A physical scaffold that allows lab-grown brain cells to grow in a three-dimensional manner is giving scientists a whole new way of studying the regeneration of myelin, nerve coatings whose damage is at the heart of multiple sclerosis.
The scaffold is allowing researchers to test large numbers of compounds for their capacity to trigger remyelination. This could lead to an acceleration of research into regenerative drugs for MS.
“The aligned Mimetix scaffold fibres from AMSBIO have been an invaluable tool, allowing us to answer fundamental questions regarding how oligodendrocytes form central nervous system (CNS) myelin sheaths,” Marie Bechler, a senior researcher in the Constant laboratory at the MRC Centre for Regenerative Medicine in Scotland, said in a press release.
The three-dimensional orientation of cells in the central nervous system determines how cells grow and behave. Earlier methods of growing brain cells in a lab dish have been unable to mirror everything that goes on in a living human.
MRC Centre researchers are using the three-dimensional fiber technology that AMSBIO developed to study oligodendrocyte cells and myelin regeneration. Oligodendrocytes are cells that wrap their appendages around nerve cells to form myelin.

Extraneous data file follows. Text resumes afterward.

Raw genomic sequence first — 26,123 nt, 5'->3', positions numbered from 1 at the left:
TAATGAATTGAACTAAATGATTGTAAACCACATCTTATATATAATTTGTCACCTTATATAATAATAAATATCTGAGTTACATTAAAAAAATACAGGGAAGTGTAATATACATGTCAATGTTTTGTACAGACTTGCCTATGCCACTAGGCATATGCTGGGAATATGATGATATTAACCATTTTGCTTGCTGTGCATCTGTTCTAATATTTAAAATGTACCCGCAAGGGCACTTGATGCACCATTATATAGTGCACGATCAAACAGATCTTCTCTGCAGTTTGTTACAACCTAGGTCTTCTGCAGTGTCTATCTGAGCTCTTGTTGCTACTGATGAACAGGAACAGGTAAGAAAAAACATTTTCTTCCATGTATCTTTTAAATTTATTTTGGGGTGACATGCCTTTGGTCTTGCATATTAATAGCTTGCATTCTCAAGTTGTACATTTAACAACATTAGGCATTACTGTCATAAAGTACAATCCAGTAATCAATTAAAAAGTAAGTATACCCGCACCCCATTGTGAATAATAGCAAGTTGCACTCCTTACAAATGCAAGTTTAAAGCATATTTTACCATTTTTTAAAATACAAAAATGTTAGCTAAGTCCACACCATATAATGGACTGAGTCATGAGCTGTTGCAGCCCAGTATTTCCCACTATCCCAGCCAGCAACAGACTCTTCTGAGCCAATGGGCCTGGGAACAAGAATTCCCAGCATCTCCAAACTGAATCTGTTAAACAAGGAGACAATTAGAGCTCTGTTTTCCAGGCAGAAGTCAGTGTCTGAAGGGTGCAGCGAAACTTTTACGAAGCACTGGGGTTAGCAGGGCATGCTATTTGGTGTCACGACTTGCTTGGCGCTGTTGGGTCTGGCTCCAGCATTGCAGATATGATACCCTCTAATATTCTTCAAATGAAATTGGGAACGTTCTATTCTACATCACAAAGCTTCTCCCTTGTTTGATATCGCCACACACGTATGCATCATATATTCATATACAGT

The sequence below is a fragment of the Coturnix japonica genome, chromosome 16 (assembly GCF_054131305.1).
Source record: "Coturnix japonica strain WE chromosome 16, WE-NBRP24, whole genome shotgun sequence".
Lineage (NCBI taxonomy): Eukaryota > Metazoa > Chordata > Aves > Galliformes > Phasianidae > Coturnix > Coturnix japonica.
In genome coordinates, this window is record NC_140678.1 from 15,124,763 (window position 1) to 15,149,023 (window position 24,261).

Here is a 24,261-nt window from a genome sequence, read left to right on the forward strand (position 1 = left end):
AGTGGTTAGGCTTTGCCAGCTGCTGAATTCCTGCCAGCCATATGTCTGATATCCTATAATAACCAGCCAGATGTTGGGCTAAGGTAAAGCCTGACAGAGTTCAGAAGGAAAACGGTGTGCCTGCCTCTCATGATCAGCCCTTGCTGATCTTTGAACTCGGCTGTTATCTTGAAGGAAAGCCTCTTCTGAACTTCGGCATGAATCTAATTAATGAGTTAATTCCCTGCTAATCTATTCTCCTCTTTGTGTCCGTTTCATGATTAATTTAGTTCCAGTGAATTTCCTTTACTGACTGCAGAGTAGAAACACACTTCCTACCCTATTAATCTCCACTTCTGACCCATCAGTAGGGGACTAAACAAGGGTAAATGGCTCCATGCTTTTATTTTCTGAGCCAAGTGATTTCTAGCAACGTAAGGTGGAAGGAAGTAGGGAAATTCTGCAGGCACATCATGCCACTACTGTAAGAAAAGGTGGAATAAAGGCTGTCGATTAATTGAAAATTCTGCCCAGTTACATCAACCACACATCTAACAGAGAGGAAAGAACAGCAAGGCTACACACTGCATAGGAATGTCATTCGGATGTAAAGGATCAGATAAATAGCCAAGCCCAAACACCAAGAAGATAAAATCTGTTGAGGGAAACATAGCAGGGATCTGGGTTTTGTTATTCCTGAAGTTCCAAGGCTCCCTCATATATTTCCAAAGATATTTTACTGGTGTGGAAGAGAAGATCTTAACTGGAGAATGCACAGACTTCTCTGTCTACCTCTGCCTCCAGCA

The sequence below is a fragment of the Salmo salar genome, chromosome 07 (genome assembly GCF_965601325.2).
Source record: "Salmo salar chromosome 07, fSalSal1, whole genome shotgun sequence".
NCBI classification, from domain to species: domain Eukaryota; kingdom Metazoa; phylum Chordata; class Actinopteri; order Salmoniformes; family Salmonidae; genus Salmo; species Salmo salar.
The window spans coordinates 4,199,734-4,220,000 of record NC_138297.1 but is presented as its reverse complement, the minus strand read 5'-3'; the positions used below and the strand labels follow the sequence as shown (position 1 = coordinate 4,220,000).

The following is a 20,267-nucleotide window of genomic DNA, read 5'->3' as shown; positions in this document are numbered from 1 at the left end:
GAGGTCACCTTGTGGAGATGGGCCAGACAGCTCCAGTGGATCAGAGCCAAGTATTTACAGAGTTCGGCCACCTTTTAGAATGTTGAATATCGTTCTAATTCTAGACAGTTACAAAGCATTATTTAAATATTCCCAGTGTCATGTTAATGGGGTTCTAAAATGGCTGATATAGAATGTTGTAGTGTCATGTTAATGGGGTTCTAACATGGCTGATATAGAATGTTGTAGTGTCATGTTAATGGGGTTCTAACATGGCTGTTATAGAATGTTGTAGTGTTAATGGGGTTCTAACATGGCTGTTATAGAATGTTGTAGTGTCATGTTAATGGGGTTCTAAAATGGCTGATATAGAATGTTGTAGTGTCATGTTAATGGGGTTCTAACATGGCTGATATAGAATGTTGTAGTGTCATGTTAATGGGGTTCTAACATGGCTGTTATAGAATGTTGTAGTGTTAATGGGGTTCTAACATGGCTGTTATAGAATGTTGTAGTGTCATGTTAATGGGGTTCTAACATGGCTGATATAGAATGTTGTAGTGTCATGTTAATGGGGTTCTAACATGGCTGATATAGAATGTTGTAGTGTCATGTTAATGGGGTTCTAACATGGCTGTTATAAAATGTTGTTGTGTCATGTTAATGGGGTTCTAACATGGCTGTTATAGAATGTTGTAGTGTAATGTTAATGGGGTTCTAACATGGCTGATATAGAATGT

The scaffold mimics the environment surrounding cells in the brain and spinal cord, which means oligodendrocytes can grow without the presence of neurons. In addition to supporting the cells’ three-dimensional growth, the system allows researchers to study the cells under a microscope and, using analytic methods, to study remyelination processes.
“The culture system we developed permits the examination of myelin sheath formation in the absence of neurons,” Bechler said. “The aligned microfibers used in our research have enabled us to examine both the physical and molecular signals sufficient to drive CNS [central nervous system] myelin sheath formation, which could not be assessed in other culture models.”
The new tool also makes it possible for researchers to study physical cues and molecular signals that determine how much myelin is formed. In addition, it should give them insight into how the oligodendrocytes’ origin in the brain or spinal cord can affect the outcomes of regeneration experiments.
“Our findings and future work illuminate how myelin sheaths are formed during brain and spinal cord development as well as what signals enhance myelin sheath formation. This research is of particular importance for developing future therapies for diseases of myelin loss, such as multiple sclerosis and leukodystrophies,” Bechler concluded.